Jamie Wiseman, Europe Advocacy Officer at the International Press Institute (IPI), told IPS: “It is crucial that steps are taken to improve the environment for the safety of journalists, including the introduction of legislation criminalising violence against journalists, condemnation by state officials of all attacks against media workers, and the establishment of a journalist safety committee composed of government officials, media representatives, civil society and the security services.
“Serious implementation of these changes would go a long way to ensuring the tragic killing of a journalist never occurs again in Malta.”
But groups like IPI are hoping the inquiry and its findings will also have an effect beyond just journalists and journalism in Malta.
Caruana Galizia’s assassination drew almost unprecedented international attention in part because it took place in an EU country.
At the time, Europe was seen as one of the safest places for journalists to work in the world.
Since then, there have been other prominent killings of journalists in the EU, including that of Jan Kuciak in Slovakia just a few months after Caruana Galizia was murdered, and in the last few months Giorgos Karaivaz in Greece, and Peter de Vries in the Netherlands.
Fears have been raised about growing violence against journalists in Europe, stoked by aggressive rhetoric and clampdowns on media freedom by populist leaders in many countries, including Hungary, Poland, and Serbia.
In the case of Kuciak’s murder specifically, press freedom and rights organisations said repeated verbal attacks and denigration of journalists may have emboldened the killers.
Rob Mahoney, Deputy Executive Director at the Committee to Protect Journalists (CPJ), said the inquiry’s findings would send out a message to those who believe they can kill, threaten, and attempt to silence journalists with impunity.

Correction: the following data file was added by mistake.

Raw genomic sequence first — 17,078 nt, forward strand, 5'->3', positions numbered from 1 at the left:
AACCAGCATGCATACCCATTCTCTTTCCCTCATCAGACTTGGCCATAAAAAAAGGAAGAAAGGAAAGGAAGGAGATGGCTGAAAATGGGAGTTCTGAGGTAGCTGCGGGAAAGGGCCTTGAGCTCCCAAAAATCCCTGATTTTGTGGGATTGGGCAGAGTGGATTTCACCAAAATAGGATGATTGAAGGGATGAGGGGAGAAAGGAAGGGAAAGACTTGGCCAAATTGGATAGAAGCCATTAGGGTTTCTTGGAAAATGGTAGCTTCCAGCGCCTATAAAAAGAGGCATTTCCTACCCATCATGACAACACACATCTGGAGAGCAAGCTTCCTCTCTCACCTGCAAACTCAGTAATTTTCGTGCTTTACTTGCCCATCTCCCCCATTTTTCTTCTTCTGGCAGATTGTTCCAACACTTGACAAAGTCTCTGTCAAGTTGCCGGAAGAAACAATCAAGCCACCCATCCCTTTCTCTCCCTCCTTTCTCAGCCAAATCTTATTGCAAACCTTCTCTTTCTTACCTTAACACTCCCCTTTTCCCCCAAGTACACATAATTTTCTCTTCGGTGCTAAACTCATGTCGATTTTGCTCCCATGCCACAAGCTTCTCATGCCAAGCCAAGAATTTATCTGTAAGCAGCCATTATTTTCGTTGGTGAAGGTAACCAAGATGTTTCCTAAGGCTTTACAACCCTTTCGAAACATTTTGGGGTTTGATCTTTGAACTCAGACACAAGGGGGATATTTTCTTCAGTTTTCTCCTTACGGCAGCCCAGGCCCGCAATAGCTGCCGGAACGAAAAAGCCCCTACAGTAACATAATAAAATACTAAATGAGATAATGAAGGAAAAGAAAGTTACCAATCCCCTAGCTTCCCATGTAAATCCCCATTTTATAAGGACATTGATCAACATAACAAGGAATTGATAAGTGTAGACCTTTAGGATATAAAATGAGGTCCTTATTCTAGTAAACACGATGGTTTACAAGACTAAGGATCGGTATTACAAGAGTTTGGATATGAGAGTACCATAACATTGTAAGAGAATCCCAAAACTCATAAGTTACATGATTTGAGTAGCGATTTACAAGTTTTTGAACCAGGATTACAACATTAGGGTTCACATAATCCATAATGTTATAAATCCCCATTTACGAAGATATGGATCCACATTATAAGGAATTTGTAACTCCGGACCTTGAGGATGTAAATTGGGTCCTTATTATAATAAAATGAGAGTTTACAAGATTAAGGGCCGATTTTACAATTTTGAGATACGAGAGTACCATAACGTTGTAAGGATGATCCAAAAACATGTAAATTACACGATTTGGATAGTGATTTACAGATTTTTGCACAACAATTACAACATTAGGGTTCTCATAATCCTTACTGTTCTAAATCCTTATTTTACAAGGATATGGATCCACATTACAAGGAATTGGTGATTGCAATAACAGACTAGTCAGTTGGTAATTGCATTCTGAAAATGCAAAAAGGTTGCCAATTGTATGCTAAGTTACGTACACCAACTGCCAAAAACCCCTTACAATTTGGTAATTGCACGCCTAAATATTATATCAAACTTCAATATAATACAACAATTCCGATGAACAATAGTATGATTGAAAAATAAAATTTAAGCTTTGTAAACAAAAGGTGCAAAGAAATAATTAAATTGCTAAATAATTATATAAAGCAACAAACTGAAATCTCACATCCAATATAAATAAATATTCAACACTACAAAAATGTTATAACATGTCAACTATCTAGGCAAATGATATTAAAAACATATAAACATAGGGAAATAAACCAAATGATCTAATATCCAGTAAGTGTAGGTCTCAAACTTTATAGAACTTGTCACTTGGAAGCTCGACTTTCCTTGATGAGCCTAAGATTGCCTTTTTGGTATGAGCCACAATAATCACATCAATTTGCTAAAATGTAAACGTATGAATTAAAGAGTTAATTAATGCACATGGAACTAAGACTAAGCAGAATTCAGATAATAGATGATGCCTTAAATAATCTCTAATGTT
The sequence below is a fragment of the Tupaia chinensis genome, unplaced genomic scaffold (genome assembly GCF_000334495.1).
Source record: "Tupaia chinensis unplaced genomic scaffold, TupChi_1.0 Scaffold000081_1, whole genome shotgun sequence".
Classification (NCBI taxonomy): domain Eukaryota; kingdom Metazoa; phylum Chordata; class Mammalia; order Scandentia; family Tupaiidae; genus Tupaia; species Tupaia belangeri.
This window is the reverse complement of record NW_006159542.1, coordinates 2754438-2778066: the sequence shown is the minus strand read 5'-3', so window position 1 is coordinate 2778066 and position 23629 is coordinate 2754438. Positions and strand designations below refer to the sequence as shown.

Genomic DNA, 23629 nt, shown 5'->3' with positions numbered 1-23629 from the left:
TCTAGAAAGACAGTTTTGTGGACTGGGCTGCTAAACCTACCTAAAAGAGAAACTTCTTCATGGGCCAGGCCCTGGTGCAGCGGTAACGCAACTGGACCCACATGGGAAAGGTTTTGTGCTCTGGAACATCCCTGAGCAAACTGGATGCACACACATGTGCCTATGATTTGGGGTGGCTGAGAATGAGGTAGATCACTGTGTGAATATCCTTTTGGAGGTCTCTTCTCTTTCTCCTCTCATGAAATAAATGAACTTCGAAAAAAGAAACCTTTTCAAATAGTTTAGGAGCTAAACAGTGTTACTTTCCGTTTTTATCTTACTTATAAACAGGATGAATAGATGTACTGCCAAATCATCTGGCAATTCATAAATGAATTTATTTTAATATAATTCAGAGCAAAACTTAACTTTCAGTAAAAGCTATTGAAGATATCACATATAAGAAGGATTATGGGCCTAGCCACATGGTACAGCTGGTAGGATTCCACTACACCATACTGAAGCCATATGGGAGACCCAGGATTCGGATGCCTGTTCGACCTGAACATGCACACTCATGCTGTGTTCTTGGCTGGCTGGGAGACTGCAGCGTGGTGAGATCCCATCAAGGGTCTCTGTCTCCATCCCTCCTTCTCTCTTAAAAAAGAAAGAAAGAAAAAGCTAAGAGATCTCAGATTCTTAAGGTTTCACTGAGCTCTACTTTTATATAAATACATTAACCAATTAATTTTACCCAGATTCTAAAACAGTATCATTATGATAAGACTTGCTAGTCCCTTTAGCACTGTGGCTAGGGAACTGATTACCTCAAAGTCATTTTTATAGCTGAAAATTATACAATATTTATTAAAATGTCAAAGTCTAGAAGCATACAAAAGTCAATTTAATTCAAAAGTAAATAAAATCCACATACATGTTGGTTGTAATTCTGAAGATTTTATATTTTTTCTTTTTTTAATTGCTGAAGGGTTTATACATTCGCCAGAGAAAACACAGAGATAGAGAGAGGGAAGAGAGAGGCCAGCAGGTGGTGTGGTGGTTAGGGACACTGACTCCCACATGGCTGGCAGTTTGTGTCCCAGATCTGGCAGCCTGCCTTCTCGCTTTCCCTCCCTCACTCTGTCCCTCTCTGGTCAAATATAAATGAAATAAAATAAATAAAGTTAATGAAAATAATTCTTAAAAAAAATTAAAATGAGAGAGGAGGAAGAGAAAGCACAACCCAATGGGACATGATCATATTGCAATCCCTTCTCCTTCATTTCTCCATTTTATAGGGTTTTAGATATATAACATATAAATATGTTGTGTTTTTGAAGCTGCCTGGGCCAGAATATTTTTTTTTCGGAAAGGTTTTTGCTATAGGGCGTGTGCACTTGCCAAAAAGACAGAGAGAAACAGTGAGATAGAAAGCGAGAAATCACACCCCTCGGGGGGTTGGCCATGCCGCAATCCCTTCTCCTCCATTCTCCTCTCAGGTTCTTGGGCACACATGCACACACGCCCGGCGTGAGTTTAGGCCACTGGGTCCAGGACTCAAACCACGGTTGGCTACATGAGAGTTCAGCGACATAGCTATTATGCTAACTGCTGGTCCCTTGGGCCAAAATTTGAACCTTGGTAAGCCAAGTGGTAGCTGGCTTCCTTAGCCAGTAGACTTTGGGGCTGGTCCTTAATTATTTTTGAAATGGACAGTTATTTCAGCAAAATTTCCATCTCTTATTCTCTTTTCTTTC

“It is a very important first step on the road to ending a poisonous culture of impunity, particularly in the European Union. Journalists need the rule of law and an independent judiciary to fulfil their function of providing information to citizens in a democracy. This inquiry underscores that.
“I hope it will show the public how without brave investigative journalists, crime and corruption at the highest levels of government and business will run rampant.”
Andrew Caruana Galizia added: “One tragic finding from the inquiry was that it confirmed that at the time of my mother’s death, Malta was in the process of being taken over by mafia organisations, and that the only thing that stopped that happening was the death of my mother and the people demanding change after that.
“There is similar corruption and state capture by criminal groups in other parts of Europe, so what is happening here could send a message to other countries [where a similar process might be underway].”
Meanwhile, press freedom groups point out that while the inquiry’s findings have confirmed much of what they have said for years was linked to Daphne’s death, such as issues around the rule of law and the creation of an environment that allowed a journalist to be killed, they, and her family, are still waiting for full justice for her murder to be served.
So far, only one person has been sentenced in connection with the killing – earlier this year, a man pleaded guilty to taking part and was sentenced to 15 years in prison.
Rebecca Vincent, Director of International Campaigns at Reporters Without Borders, told IPS: “What must be remembered is that this is separate from the criminal investigation and the people behind Daphne’s killing need to be brought to full justice. The inquiry is a crucial step towards justice – but it is just a step.”